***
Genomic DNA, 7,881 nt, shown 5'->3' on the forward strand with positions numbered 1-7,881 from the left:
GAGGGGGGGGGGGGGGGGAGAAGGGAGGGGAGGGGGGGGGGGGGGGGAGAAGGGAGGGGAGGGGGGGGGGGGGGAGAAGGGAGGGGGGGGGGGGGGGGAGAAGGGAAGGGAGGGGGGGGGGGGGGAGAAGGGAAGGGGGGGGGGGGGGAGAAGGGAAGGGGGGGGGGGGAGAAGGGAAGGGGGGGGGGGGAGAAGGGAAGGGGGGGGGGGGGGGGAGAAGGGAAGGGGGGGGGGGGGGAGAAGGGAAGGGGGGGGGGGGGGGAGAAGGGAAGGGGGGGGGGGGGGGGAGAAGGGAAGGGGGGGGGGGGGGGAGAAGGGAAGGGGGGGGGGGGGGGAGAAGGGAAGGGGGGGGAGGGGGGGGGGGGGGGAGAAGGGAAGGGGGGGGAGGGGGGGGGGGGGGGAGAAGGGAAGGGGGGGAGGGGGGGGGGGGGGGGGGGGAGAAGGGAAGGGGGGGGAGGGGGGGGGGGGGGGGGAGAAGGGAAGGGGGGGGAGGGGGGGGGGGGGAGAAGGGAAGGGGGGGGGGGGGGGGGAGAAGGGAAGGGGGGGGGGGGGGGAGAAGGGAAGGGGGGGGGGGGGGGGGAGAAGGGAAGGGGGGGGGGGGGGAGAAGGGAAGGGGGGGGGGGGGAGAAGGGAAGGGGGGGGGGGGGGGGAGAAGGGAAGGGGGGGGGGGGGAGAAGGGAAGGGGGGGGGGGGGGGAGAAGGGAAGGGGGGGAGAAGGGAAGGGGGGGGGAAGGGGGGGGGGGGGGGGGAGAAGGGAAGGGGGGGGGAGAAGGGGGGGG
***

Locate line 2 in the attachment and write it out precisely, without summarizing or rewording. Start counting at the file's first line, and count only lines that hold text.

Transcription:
GAGGGGGGGGGGGGGGGGAGAAGGGAGGGGAGGGGGGGGGGGGGGGGAGAAGGGAGGGGAGGGGGGGGGGGGGGAGAAGGGAGGGGGGGGGGGGGGGGAGAAGGGAAGGGAGGGGGGGGGGGGGGAGAAGGGAAGGGGGGGGGGGGGGAGAAGGGAAGGGGGGGGGGGGAGAAGGGAAGGGGGGGGGGGGAGAAGGGAAGGGGGGGGGGGGGGGGAGAAGGGAAGGGGGGGGGGGGGGAGAAGGGAAGGGGGGGGGGGGGGGAGAAGGGAAGGGGGGGGGGGGGGGGAGAAGGGAAGGGGGGGGGGGGGGGAGAAGGGAAGGGGGGGGGGGGGGGAGAAGGGAAGGGGGGGGAGGGGGGGGGGGGGGGAGAAGGGAAGGGGGGGGAGGGGGGGGGGGGGGGAGAAGGGAAGGGGGGGAGGGGGGGGGGGGGGGGGGGGAGAAGGGAAGGGGGGGGAGGGGGGGGGGGGGGGGGAGAAGGGAAGGGGGGGGAGGGGGGGGGGGGGAGAAGGGAAGGGGGGGGGGGGGGGGGAGAAGGGAAGGGGGGGGGGGGGGGAGAAGGGAAGGGGGGGGGGGGGGGGGAGAAGGGAAGGGGGGGGGGGGGGAGAAGGGAAGGGGGGGGGGGGGAGAAGGGAAGGGGGGGGGGGGGGGGAGAAGGGAAGGGGGGGGGGGGGAGAAGGGAAGGGGGGGGGGGGGGGAGAAGGGAAGGGGGGGAGAAGGGAAGGGGGGGGGAAGGGGGGGGGGGGGGGGGAGAAGGGAAGGGGGGGGGAGAAGGGGGGGG